EuclideanReduction - Maple Help

SNAP

 EuclideanReduction
 compute the smallest degree pair of univariate polynomials by Euclidean-like unimodular reduction

 Calling Sequence EuclideanReduction(a, b, z, tau = eps, out)

Parameters

 a, b - univariate numeric polynomials z - name; indeterminate for a and b tau = eps - (optional) equation where eps is of type numeric and non-negative; stability parameter out - (optional) equation of the form output = obj where obj is 'UR' or a list containing one or more instances of this name; select result objects to compute

Description

 • The EuclideanReduction(a, b, z) command returns the last numerically well-conditioned basis accepted by the Coprime algorithm [2].  This corresponds to the smallest degree pair of polynomials in the sequence of numerically well-behaved polynomial remainders that can be obtained from (a,b) by unimodular reduction.
 • It thus provides the user with a pair of polynomials that generates the same ideal generated by (a,b) but with degrees that are, in general, much smaller. Furthermore, the highest degree component of such a reduced pair is a good candidate for an epsilon-GCD of (a,b).
 • The optional stability parameter tau can be set to any non-negative value eps to control the quality of the output. Decreasing eps yields a more reliable solution. Increasing eps reduces the degrees of the returned basis.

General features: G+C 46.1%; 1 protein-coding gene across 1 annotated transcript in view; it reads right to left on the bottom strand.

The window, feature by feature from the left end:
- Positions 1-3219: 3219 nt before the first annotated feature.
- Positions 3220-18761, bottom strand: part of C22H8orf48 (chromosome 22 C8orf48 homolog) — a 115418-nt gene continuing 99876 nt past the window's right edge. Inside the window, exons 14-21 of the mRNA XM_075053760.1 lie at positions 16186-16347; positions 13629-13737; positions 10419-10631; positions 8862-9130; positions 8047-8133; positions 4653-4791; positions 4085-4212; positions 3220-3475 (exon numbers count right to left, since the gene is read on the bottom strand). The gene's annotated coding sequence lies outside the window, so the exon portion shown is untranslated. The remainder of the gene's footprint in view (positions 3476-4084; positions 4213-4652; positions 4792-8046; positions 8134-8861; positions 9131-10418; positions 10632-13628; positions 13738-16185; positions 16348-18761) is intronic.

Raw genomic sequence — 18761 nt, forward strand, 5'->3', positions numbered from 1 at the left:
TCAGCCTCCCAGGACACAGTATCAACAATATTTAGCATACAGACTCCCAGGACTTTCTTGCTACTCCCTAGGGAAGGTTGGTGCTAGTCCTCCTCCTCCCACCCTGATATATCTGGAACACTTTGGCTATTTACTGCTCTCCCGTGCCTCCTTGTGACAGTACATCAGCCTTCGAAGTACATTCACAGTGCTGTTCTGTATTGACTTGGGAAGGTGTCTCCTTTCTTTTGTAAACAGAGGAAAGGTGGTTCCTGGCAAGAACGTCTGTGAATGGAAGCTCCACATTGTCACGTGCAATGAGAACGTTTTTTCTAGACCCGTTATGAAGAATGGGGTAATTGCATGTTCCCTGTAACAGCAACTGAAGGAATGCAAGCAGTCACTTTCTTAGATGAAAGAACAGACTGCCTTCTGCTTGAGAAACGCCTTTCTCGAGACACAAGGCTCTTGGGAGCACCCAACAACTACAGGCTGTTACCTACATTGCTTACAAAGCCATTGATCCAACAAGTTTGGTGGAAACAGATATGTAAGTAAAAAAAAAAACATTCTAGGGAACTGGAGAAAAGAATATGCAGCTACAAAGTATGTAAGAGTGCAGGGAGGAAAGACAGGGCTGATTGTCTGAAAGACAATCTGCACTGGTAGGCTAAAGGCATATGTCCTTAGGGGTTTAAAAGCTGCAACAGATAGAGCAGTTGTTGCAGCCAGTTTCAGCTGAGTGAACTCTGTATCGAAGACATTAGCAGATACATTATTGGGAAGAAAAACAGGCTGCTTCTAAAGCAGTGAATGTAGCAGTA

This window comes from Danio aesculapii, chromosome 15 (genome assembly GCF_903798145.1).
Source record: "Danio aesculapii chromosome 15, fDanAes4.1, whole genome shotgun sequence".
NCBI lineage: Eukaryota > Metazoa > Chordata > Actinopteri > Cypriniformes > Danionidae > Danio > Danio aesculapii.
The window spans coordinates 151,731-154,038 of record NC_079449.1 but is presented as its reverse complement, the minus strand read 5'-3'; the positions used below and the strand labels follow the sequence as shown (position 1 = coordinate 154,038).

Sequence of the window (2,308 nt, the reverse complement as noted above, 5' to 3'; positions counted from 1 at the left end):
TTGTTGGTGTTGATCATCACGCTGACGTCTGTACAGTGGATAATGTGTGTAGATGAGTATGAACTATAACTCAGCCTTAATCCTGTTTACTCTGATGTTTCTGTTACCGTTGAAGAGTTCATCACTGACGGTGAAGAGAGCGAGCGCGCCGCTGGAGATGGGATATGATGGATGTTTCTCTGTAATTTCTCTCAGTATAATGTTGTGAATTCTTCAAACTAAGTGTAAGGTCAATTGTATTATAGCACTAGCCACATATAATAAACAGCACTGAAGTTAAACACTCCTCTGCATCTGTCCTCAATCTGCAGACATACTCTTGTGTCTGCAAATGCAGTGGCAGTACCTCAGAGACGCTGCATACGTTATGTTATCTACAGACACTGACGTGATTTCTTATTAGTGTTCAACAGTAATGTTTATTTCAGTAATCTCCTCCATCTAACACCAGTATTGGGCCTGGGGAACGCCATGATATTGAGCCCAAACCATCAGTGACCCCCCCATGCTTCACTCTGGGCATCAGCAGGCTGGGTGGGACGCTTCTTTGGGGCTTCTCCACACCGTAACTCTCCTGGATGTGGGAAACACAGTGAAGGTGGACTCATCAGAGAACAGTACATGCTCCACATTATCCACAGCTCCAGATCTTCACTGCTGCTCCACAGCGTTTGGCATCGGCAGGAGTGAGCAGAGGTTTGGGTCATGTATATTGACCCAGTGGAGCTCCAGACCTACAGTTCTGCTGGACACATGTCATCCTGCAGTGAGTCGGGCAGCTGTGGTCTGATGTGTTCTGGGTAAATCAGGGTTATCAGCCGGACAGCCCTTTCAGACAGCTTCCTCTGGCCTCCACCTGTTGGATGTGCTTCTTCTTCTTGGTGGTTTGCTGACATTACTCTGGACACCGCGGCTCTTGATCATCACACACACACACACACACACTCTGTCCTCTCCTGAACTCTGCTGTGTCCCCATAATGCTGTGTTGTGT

As specified by the out option, Maple returns an expression sequence containing the following:
 * UR contains a 2 by 2 unimodular matrix polynomial U in z such that $\left(a,b\right).U=\left(a',b'\right)$ where (a', b') is the last basis accepted by the algorithm of [2].

Examples

 > $\mathrm{with}\left(\mathrm{SNAP}\right):$
 > $a≔{z}^{6}-12.4{z}^{5}+50.18112+62.53{z}^{4}-163.542{z}^{3}+232.9776{z}^{2}-170.69184z$
 ${a}{≔}{{z}}^{{6}}{-}{12.4}{}{{z}}^{{5}}{+}{50.18112}{+}{62.53}{}{{z}}^{{4}}{-}{163.542}{}{{z}}^{{3}}{+}{232.9776}{}{{z}}^{{2}}{-}{170.69184}{}{z}$ (1)
 > $b≔{z}^{5}-17.6{z}^{4}+118.26{z}^{3}-372.992{z}^{2}-274.09272+538.3333z$
 ${b}{≔}{{z}}^{{5}}{-}{17.6}{}{{z}}^{{4}}{+}{118.26}{}{{z}}^{{3}}{-}{372.992}{}{{z}}^{{2}}{-}{274.09272}{+}{538.3333}{}{z}$ (2)
 > $\mathrm{EuclideanReduction}\left(a,b,z\right)$
 $\left[{4.}{}{{z}}^{{4}}{-}{45.3201452919812}{}{{z}}^{{3}}{+}{182.643498183852}{}{{z}}^{{2}}{-}{301.305647387541}{}{z}{+}{164.902292707462}{,}{3.48999306545107}{}{{z}}^{{3}}{-}{25.4412393835561}{}{{z}}^{{2}}{+}{55.5055044834610}{}{z}{-}{34.9173360478198}\right]$ (3)
 > $\mathrm{EuclideanReduction}\left(a,b,z,\mathrm{\tau }=1.×{10}^{-8}\right)$
 $\left[{0.250000000000000}{}{{z}}^{{2}}{-}{0.875000000000147}{}{z}{+}{0.659999999999992}{,}{-}{9.32587340685131}{×}{{10}}^{{-15}}{}{z}{-}{5.26245713672324}{×}{{10}}^{{-14}}\right]$ (4)

References

 Beckermann, B., and Labahn, G. "A fast and numerically stable Euclidean-like algorithm for detecting relatively prime numerical polynomials." Journal of Symbolic Computation. Vol. 26, (1998): 691-714.
 Beckermann, B., and Labahn, G. "When are two numerical polynomials relatively prime?" Journal of Symbolic Computation. Vol. 26, (1998): 677-689.